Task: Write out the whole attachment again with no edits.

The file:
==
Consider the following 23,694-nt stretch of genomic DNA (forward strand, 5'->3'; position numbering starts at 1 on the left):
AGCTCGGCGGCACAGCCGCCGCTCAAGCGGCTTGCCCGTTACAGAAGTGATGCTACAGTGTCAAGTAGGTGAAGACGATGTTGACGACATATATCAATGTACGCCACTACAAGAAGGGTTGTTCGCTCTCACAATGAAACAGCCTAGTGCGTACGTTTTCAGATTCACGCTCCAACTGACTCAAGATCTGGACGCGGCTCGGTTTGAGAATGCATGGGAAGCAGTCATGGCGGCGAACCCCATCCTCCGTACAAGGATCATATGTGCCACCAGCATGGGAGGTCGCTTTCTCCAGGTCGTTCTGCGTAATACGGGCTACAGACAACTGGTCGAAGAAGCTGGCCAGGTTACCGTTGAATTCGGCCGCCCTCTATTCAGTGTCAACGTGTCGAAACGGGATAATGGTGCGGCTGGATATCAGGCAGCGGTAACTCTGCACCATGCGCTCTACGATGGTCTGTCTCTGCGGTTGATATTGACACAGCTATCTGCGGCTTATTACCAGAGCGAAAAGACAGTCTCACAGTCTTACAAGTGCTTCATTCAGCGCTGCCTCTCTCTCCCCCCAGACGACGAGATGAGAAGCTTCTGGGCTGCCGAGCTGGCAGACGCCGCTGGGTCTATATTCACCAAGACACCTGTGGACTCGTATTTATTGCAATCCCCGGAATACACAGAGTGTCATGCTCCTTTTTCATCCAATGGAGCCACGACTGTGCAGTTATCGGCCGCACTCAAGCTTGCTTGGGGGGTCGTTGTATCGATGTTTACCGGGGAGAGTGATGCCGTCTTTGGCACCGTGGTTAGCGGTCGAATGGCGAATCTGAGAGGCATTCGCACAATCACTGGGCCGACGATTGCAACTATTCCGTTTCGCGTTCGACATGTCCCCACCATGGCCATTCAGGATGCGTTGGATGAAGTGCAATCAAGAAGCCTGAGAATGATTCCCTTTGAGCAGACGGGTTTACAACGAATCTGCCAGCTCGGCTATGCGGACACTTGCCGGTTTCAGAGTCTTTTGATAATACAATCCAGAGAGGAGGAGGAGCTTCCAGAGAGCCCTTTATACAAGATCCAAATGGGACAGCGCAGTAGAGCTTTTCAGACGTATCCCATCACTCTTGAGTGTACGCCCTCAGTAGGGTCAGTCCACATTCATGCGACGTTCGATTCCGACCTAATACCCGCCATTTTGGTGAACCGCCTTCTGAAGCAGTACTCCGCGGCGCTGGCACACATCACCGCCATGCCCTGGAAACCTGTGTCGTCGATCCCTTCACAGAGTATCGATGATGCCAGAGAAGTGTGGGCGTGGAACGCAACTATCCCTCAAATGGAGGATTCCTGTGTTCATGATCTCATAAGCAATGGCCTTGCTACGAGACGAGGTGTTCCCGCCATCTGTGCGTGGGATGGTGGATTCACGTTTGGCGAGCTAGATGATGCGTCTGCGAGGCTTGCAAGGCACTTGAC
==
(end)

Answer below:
Consider the following 23,694-nt stretch of genomic DNA (forward strand, 5'->3'; position numbering starts at 1 on the left):
AGCTCGGCGGCACAGCCGCCGCTCAAGCGGCTTGCCCGTTACAGAAGTGATGCTACAGTGTCAAGTAGGTGAAGACGATGTTGACGACATATATCAATGTACGCCACTACAAGAAGGGTTGTTCGCTCTCACAATGAAACAGCCTAGTGCGTACGTTTTCAGATTCACGCTCCAACTGACTCAAGATCTGGACGCGGCTCGGTTTGAGAATGCATGGGAAGCAGTCATGGCGGCGAACCCCATCCTCCGTACAAGGATCATATGTGCCACCAGCATGGGAGGTCGCTTTCTCCAGGTCGTTCTGCGTAATACGGGCTACAGACAACTGGTCGAAGAAGCTGGCCAGGTTACCGTTGAATTCGGCCGCCCTCTATTCAGTGTCAACGTGTCGAAACGGGATAATGGTGCGGCTGGATATCAGGCAGCGGTAACTCTGCACCATGCGCTCTACGATGGTCTGTCTCTGCGGTTGATATTGACACAGCTATCTGCGGCTTATTACCAGAGCGAAAAGACAGTCTCACAGTCTTACAAGTGCTTCATTCAGCGCTGCCTCTCTCTCCCCCCAGACGACGAGATGAGAAGCTTCTGGGCTGCCGAGCTGGCAGACGCCGCTGGGTCTATATTCACCAAGACACCTGTGGACTCGTATTTATTGCAATCCCCGGAATACACAGAGTGTCATGCTCCTTTTTCATCCAATGGAGCCACGACTGTGCAGTTATCGGCCGCACTCAAGCTTGCTTGGGGGGTCGTTGTATCGATGTTTACCGGGGAGAGTGATGCCGTCTTTGGCACCGTGGTTAGCGGTCGAATGGCGAATCTGAGAGGCATTCGCACAATCACTGGGCCGACGATTGCAACTATTCCGTTTCGCGTTCGACATGTCCCCACCATGGCCATTCAGGATGCGTTGGATGAAGTGCAATCAAGAAGCCTGAGAATGATTCCCTTTGAGCAGACGGGTTTACAACGAATCTGCCAGCTCGGCTATGCGGACACTTGCCGGTTTCAGAGTCTTTTGATAATACAATCCAGAGAGGAGGAGGAGCTTCCAGAGAGCCCTTTATACAAGATCCAAATGGGACAGCGCAGTAGAGCTTTTCAGACGTATCCCATCACTCTTGAGTGTACGCCCTCAGTAGGGTCAGTCCACATTCATGCGACGTTCGATTCCGACCTAATACCCGCCATTTTGGTGAACCGCCTTCTGAAGCAGTACTCCGCGGCGCTGGCACACATCACCGCCATGCCCTGGAAACCTGTGTCGTCGATCCCTTCACAGAGTATCGATGATGCCAGAGAAGTGTGGGCGTGGAACGCAACTATCCCTCAAATGGAGGATTCCTGTGTTCATGATCTCATAAGCAATGGCCTTGCTACGAGACGAGGTGTTCCCGCCATCTGTGCGTGGGATGGTGGATTCACGTTTGGCGAGCTAGATGATGCGTCTGCGAGGCTTGCAAGGCACTTGAC